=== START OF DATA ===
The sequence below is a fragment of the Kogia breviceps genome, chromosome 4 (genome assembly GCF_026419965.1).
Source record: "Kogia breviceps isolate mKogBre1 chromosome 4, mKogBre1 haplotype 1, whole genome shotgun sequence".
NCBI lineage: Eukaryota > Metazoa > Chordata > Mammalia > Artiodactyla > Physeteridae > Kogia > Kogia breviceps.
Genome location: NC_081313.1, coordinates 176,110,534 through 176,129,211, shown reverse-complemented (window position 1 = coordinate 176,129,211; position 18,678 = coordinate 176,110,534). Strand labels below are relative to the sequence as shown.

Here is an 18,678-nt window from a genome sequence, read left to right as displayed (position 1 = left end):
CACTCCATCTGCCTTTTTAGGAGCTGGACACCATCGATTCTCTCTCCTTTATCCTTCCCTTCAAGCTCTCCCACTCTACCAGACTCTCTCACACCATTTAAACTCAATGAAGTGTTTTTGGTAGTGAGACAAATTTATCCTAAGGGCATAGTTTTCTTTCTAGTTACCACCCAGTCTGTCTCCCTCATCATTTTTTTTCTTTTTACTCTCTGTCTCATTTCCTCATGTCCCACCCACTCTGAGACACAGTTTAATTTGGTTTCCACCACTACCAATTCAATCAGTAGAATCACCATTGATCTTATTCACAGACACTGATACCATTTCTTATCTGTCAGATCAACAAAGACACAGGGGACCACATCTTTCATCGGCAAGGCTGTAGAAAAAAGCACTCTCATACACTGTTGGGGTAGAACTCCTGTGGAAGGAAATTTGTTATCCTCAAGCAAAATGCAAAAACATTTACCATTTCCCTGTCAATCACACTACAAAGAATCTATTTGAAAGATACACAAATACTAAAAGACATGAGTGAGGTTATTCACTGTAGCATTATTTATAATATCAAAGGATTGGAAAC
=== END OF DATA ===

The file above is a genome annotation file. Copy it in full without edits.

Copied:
The sequence below is a fragment of the Kogia breviceps genome, chromosome 4 (genome assembly GCF_026419965.1).
Source record: "Kogia breviceps isolate mKogBre1 chromosome 4, mKogBre1 haplotype 1, whole genome shotgun sequence".
NCBI lineage: Eukaryota > Metazoa > Chordata > Mammalia > Artiodactyla > Physeteridae > Kogia > Kogia breviceps.
Genome location: NC_081313.1, coordinates 176,110,534 through 176,129,211, shown reverse-complemented (window position 1 = coordinate 176,129,211; position 18,678 = coordinate 176,110,534). Strand labels below are relative to the sequence as shown.

Here is an 18,678-nt window from a genome sequence, read left to right as displayed (position 1 = left end):
CACTCCATCTGCCTTTTTAGGAGCTGGACACCATCGATTCTCTCTCCTTTATCCTTCCCTTCAAGCTCTCCCACTCTACCAGACTCTCTCACACCATTTAAACTCAATGAAGTGTTTTTGGTAGTGAGACAAATTTATCCTAAGGGCATAGTTTTCTTTCTAGTTACCACCCAGTCTGTCTCCCTCATCATTTTTTTTCTTTTTACTCTCTGTCTCATTTCCTCATGTCCCACCCACTCTGAGACACAGTTTAATTTGGTTTCCACCACTACCAATTCAATCAGTAGAATCACCATTGATCTTATTCACAGACACTGATACCATTTCTTATCTGTCAGATCAACAAAGACACAGGGGACCACATCTTTCATCGGCAAGGCTGTAGAAAAAAGCACTCTCATACACTGTTGGGGTAGAACTCCTGTGGAAGGAAATTTGTTATCCTCAAGCAAAATGCAAAAACATTTACCATTTCCCTGTCAATCACACTACAAAGAATCTATTTGAAAGATACACAAATACTAAAAGACATGAGTGAGGTTATTCACTGTAGCATTATTTATAATATCAAAGGATTGGAAAC